Failure is one of the things we fear most in life.
Harm to our children is perhaps our greatest fear.
Divorce feels terrible, because it combines both.
Put together your team and your support.
You have friends and family. Talk to them when you need to.
Professional counselors help. They give you information, and they listen.
Clergy. If you are a religious person, your pastor, priest, or spiritual leader is important.
Attorney. We will assist you with the legal issues, so you can deal with everything else.
Anxiety, or being anxious is partly about caring. It makes sense if it leads to positive conduct. Often, it is something to fight, like depression. If it isn’t helping you, fight it.
SAFETY–AVOIDING DOMESTIC VIOLENCE
The principle behind an order of protection is that by keeping the parties apart, the risk of violent, disorderly, or illegal acts is reduced. This protects both parties in a divorce or paternity matter; it protects both men and women, and it protects children from being exposed to violence. It may include an order for one party to have exclusive use of the marital residence.
The principle applies even without an order of protection. Get help early. Seek support from friends and family, and seek counseling and legal guidance. Stay away from the other party to avoid illegal or harmful behavior.
Expressing your pain to your spouse while you are angry is exactly the wrong kind of therapy, and is the root of domestic violence. The solution is not to be around them when you are stressed. You can express your pain and anger to friends, family, counselors, clergy, and attorneys, but not to your children, and not to your spouse.
If you feel like making death threats to your spouse, don’t. If you say horrible things, and then call me afterwords, I’ll still help you move forward, but it is far better to seek help first and don’t say them at all. The point is, separate yourself from the situation before you start saying or doing things in anger, and contact your support group, or an attorney.
The misdemeanor crimes we frequently see are threatening, assault, disorderly conduct, criminal damage, and blocking the other parties way when they are trying to leave. These crimes are common in divorce cases, and are committed by both men and women. In all of these situations, the answer is to avoid the conduct, separate yourself from the situation, and seek guidance and assistance. Go tell a friend or counselor how much pain you are in, don’t tell your spouse.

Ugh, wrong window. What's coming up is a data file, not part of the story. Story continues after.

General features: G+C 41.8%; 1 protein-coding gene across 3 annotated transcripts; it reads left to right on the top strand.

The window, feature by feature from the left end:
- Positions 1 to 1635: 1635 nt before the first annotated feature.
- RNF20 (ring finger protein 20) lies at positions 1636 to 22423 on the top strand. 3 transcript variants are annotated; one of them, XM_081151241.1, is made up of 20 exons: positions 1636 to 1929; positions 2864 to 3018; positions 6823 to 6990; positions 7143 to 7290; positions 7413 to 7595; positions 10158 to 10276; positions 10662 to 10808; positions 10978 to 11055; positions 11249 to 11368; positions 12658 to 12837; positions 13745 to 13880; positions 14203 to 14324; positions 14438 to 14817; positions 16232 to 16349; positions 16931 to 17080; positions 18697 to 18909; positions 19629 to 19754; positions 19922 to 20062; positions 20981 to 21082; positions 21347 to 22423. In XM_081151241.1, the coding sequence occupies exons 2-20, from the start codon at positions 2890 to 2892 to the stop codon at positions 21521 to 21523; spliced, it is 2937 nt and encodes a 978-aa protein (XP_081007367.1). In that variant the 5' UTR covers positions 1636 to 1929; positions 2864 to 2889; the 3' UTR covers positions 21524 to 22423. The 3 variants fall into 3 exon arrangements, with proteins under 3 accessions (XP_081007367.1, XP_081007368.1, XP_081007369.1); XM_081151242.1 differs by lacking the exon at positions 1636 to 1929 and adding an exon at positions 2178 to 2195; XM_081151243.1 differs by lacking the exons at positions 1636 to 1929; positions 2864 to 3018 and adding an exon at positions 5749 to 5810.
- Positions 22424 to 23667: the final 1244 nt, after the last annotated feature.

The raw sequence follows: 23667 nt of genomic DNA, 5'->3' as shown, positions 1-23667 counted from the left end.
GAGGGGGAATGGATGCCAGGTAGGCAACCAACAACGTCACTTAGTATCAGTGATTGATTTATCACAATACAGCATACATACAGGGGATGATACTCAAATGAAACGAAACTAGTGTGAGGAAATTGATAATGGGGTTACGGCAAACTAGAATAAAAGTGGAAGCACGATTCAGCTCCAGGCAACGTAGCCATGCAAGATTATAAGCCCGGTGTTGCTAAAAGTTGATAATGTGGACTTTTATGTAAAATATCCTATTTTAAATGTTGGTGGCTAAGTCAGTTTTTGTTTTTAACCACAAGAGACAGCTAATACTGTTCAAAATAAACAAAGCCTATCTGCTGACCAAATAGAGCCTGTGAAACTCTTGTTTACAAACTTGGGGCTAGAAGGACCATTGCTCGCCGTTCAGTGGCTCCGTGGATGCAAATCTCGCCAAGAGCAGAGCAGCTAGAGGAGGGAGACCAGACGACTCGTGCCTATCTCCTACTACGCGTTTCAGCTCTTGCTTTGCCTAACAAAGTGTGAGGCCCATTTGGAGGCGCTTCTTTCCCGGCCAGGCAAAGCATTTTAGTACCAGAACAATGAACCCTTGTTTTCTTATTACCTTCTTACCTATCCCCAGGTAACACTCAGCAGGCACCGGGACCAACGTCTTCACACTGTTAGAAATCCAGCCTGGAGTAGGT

Pain is the cause of the anger that drives us to say or do things that are wrong or even criminal, including telling your spouse in the foulest possible language the things about them that bother you the most.
If things are done right, mediation, negotiation, and settlement can be constructive and helpful, and can speed up resolution and lessen the pain. The key is to prevent arguing and contention during discussion. At Hawkins & Hawkins, we facilitate positive communication and settlement.
If trial is necessary, Mark Hawkins has been litigating cases for 27 years, and is a former prosecutor. Susan Hamblin Hawkins has also been a litigator for many years.
The emotions during the initial weeks and months of the divorce process are intense. There is anger, and sometimes hatred, towards your spouse. There are feelings of failure. There is fear and anxiety. We understand this, and we have years of combined experience assisting clients in difficult circumstances. With the help of your team of support, including an attorney, you will feel better, and the process will be easier.